Economic Stimulus Lies in Cutting Taxes
November 12, 2002
Some economists argue that cuts in Federal Reserve interest rates are not enough to get the U.S. economy back on a serious growth track. Despite a round of rate cutting that dates back to 2000, the economy and the stock market continue to languish.
What is needed, they contend, is for the Bush administration to accelerate and make permanent its tax cuts.
- Specific suggestions include lowering tax rates on all realized capital gains.
- Other fiscal measures that would help stimulate the economy include the deductibility of dividend payments for businesses -- which would also remove the tax incentives for excess corporate debt.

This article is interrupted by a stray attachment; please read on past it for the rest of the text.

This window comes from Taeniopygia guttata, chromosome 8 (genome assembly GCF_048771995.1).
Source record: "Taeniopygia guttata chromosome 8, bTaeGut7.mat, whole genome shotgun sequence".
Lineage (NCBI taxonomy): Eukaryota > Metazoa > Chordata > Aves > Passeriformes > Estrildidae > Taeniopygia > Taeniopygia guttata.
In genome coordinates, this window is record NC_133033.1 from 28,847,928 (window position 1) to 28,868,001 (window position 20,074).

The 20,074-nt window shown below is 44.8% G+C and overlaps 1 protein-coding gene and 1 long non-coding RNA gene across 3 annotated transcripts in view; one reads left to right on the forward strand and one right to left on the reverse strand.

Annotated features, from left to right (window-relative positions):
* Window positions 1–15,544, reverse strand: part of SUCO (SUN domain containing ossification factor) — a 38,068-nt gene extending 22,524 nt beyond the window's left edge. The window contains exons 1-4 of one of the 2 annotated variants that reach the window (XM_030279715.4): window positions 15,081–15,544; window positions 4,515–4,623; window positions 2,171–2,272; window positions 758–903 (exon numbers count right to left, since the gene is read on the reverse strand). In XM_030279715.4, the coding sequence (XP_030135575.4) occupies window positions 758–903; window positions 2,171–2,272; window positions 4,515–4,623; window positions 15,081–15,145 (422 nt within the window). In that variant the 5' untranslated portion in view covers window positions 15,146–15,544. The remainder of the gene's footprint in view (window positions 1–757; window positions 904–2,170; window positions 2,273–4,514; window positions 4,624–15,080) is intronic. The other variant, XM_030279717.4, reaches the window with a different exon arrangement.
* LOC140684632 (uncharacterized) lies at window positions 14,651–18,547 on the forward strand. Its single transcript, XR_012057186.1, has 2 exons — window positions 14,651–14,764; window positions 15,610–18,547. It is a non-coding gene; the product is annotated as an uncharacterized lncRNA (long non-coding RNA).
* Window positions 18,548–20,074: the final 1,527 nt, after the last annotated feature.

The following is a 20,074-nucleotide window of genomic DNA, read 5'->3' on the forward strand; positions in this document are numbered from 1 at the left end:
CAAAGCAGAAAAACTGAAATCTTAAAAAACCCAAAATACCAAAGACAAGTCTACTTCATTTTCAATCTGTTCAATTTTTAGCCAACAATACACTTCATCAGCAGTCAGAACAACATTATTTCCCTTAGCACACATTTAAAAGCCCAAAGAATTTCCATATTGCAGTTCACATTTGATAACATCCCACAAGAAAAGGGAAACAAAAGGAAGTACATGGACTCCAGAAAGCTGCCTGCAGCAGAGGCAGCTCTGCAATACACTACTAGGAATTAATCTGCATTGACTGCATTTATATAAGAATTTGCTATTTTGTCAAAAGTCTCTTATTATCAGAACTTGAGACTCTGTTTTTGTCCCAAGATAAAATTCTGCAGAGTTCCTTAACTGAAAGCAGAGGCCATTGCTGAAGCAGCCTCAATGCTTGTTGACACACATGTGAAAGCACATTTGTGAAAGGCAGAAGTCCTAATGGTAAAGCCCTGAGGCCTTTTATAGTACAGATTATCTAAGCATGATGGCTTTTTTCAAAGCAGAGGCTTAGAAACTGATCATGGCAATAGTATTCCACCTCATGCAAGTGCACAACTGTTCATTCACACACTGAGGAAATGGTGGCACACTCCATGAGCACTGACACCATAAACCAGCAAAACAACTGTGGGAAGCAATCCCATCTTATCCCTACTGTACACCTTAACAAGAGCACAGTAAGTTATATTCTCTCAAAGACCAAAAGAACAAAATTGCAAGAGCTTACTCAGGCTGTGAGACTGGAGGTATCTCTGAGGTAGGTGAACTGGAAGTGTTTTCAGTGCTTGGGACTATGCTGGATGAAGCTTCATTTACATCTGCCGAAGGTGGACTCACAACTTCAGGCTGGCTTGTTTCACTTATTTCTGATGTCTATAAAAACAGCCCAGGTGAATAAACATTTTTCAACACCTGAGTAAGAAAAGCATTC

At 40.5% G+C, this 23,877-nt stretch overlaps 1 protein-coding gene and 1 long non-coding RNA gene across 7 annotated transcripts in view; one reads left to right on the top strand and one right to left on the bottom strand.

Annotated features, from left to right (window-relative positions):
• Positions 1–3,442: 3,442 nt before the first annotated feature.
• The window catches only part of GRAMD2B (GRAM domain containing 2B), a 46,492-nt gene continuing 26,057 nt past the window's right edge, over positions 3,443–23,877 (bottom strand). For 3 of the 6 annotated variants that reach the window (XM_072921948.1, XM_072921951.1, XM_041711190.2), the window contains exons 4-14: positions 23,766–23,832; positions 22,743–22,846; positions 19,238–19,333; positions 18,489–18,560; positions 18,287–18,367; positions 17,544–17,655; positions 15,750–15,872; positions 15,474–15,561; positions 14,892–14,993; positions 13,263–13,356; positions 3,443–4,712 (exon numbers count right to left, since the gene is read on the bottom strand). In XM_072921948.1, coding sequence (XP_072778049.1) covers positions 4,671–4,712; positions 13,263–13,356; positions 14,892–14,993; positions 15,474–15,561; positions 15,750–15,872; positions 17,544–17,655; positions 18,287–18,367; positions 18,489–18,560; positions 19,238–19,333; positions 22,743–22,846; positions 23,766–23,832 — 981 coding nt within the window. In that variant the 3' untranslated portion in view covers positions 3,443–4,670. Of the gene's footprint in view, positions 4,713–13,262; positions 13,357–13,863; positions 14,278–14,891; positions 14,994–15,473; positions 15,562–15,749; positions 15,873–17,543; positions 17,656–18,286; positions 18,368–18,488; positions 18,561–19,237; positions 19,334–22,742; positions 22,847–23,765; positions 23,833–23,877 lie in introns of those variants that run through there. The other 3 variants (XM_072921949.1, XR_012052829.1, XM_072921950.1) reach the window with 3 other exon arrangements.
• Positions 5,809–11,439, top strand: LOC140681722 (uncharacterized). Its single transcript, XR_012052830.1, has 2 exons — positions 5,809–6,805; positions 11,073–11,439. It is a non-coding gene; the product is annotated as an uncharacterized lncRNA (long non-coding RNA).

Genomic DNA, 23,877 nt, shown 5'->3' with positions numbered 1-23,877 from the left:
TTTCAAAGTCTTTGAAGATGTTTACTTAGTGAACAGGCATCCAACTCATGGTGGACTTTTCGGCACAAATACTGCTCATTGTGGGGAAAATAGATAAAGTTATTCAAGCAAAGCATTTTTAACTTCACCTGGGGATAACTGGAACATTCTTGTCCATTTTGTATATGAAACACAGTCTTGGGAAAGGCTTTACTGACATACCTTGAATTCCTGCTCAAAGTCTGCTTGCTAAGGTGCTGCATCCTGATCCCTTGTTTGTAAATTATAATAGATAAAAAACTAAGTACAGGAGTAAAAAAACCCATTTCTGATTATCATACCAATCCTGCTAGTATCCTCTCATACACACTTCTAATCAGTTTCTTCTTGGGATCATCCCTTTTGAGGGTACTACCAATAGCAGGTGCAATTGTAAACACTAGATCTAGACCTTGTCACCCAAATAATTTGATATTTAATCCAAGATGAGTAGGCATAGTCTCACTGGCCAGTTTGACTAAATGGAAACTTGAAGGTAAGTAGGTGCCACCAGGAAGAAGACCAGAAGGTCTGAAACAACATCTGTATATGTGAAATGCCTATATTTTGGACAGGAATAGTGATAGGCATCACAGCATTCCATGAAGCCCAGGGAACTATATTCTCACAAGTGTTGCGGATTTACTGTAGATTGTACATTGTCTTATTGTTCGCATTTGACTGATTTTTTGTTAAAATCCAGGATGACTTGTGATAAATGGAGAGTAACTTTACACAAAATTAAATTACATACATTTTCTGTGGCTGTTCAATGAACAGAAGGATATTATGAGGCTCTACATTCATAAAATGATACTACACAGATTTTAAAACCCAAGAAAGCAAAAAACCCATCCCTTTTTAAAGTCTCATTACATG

- The President should also fight for his Social Security reforms and radically extend NAFTA in pursuit of global free trade.
- As a partial offset to the economic drag of heightened domestic security programs, the President could push ahead on major tort reforms, while appointing more pro-growth judges.
Last week's elections, growth advocates point out, have given the Bush administration a rare window of political opportunity to accomplish just this kind of agenda.
Source: Arthur B. Laffer (Laffer Associates), "We've Cut Rates, Now Let's Cut Taxes," Wall Street Journal, November 11, 2002
For text (WSJ subscribers)
Browse more articles on Tax and Spending Issues